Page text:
CFPB, Education Department strike pact to help student borrowers

The Consumer Financial Protection Bureau and the U.S. Department of Education announced a new coordination agreement in order to better serve student loan borrowers. 

The Consumer Financial Protection Bureau and the U.S. Department of Education announced a new coordination agreement in order to better serve student loan borrowers.

Under the newly signed Memorandum of Understanding the agencies will share complaint information from borrowers and meet quarterly to discuss observations about the nature of complaints received, characteristics of borrowers, and available information about resolution of complaints. The MOU also provides for the sharing of complaint data analysis, recommendations, and analytical tools.

“This agreement concerning student loan complaints will protect students as both the Bureau and the Education Department work to resolve their complaints,” said CFPB Director Kathy Kraninger. “This MOU provides a robust framework that allows for the staff at both agencies to work together to provide better outcomes for consumers.”

Both the CFPB and the Education Department have come under fire recently over their handling of student loan issues. A group of Democratic senators rebuked Kraninger in December over the bureau’s handling of student loans, and the CFPB was sued by a consumer group as well.

The Education Department has been criticized over its handling of the Public Service Loan Forgiveness program, a student loan forgiveness program which rejected nearly all applicants. A group of Democractic senators called for a CFPB investigation into one of the servicers handling the PSLF program.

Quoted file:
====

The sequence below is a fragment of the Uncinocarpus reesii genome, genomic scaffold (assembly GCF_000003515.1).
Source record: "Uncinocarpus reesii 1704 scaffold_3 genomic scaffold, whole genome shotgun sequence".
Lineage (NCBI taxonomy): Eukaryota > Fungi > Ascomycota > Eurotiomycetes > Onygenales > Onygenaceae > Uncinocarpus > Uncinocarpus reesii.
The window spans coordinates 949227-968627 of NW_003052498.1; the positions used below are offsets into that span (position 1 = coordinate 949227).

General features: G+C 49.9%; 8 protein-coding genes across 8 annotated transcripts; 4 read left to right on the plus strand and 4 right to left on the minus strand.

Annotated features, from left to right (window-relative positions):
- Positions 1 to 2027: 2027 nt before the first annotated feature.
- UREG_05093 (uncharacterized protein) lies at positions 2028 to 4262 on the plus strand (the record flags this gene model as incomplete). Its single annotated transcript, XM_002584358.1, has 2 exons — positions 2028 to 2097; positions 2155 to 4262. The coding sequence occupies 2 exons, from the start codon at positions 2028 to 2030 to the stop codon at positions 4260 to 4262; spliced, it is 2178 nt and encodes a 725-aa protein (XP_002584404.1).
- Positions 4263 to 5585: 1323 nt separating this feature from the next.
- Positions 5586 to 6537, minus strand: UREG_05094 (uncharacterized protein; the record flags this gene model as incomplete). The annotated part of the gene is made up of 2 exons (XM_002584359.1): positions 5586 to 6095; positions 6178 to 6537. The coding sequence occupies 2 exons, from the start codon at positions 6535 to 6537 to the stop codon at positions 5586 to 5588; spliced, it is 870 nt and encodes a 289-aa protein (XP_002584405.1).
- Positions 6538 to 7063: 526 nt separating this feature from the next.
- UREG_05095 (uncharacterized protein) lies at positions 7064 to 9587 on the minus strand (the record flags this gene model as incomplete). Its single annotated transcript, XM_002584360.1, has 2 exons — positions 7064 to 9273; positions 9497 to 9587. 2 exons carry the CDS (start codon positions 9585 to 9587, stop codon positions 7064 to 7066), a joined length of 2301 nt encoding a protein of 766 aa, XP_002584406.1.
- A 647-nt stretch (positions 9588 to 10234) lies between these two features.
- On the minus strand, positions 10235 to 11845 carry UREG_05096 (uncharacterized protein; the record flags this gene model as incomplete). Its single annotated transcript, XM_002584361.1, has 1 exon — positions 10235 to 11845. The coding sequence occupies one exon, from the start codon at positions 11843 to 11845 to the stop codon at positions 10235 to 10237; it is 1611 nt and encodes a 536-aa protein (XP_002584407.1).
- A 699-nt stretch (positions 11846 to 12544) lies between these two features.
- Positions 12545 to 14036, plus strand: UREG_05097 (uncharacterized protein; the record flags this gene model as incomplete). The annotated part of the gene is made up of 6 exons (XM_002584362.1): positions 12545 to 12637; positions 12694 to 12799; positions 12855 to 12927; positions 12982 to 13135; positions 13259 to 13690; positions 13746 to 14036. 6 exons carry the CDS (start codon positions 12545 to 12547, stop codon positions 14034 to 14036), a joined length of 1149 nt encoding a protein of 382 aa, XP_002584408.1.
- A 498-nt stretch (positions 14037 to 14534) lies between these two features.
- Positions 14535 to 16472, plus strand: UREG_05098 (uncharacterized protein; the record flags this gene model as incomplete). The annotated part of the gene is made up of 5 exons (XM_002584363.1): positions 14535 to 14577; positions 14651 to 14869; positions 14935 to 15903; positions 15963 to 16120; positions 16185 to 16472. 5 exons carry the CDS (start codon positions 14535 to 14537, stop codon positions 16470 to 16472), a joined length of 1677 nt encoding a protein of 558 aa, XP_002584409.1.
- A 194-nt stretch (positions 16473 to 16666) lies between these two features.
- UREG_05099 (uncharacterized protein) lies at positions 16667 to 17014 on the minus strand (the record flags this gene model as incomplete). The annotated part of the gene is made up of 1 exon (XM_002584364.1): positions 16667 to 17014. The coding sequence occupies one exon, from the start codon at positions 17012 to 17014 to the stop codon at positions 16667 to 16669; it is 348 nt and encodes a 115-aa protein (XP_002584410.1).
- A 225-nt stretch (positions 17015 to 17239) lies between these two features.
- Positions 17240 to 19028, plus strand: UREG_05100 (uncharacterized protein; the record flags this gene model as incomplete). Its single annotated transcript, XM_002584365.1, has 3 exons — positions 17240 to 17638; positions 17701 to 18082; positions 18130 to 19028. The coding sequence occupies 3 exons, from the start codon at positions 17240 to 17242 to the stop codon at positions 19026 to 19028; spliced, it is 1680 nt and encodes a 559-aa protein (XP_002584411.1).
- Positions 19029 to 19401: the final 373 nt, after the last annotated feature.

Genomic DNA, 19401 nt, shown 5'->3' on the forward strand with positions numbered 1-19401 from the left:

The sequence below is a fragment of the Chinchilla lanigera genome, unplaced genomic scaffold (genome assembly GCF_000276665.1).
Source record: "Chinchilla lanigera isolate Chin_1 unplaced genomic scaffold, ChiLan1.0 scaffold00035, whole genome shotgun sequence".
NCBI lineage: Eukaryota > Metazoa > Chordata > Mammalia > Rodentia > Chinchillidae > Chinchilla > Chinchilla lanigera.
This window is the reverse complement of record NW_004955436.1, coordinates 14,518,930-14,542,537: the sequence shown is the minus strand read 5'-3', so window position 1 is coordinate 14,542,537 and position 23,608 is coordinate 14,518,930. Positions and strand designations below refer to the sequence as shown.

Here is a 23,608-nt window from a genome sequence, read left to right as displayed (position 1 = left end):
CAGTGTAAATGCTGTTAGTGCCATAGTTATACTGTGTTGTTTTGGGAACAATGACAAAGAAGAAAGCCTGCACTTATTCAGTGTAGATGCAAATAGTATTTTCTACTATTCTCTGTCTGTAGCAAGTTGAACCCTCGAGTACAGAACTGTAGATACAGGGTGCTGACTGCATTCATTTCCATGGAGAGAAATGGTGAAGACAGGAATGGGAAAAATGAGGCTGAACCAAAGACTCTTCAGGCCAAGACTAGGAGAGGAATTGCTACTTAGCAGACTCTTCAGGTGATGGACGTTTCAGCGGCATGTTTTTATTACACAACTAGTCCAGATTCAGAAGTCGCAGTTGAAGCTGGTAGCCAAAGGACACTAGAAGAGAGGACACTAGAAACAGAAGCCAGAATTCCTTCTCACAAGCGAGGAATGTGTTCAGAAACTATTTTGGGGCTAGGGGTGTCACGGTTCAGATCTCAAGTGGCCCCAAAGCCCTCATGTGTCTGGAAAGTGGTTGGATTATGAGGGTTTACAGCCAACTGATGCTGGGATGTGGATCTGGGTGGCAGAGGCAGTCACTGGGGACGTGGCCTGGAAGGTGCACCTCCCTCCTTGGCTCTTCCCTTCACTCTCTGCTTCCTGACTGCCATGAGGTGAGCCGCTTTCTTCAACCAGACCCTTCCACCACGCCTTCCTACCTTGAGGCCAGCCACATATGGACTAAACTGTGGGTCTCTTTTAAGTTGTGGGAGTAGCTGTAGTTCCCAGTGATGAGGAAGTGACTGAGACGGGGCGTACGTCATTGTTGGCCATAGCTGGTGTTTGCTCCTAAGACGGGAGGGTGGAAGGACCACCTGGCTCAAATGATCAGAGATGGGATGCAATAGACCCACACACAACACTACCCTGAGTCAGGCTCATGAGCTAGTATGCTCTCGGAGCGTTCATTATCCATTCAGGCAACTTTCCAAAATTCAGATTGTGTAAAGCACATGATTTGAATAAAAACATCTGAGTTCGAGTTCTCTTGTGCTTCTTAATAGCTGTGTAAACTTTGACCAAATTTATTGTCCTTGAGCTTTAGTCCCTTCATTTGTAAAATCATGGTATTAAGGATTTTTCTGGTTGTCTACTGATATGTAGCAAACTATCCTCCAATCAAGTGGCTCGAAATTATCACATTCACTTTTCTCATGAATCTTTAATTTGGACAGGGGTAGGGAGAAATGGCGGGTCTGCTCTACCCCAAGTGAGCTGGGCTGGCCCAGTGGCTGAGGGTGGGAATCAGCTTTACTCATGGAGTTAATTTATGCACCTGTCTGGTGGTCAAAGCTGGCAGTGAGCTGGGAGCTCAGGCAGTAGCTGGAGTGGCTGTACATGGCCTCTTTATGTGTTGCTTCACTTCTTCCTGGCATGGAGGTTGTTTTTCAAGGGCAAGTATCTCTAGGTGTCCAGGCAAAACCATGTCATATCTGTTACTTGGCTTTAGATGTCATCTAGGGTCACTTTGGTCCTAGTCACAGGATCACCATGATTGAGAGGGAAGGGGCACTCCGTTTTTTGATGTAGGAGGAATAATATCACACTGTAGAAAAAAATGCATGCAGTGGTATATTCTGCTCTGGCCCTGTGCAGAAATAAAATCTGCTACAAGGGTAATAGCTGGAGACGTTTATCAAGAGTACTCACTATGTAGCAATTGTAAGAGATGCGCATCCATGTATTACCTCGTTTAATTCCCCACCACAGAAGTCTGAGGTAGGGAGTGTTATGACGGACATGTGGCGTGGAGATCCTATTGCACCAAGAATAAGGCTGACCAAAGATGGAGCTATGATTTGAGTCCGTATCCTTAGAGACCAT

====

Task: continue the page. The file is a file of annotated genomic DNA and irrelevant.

“All student loan borrowers, whether they have a Federally-held or private student loan, deserve world-class service and quick resolution when facing issues,” said U.S. Secretary of Education Betsy DeVos. “Through this new agreement with the CFPB, we will coordinate our regulatory efforts, avoid needless duplication, and protect student loan borrowers.”

Borrowers of both private and federal student loans reported issues “dealing with your lender or servicer” in more than half of all complaints, according to a recent CFPB report.

The MOU also more clearly defines roles and responsibilities for each agency. The MOU also allows for subject matter experts from both agencies to work together more efficiently to resolve complaints and fulfill their respective duties under the law.

Earlier this month, the CFPB filed suit against several companies offering student loan debt relief services for allegedly infractions.

Fredrikson & Byron Law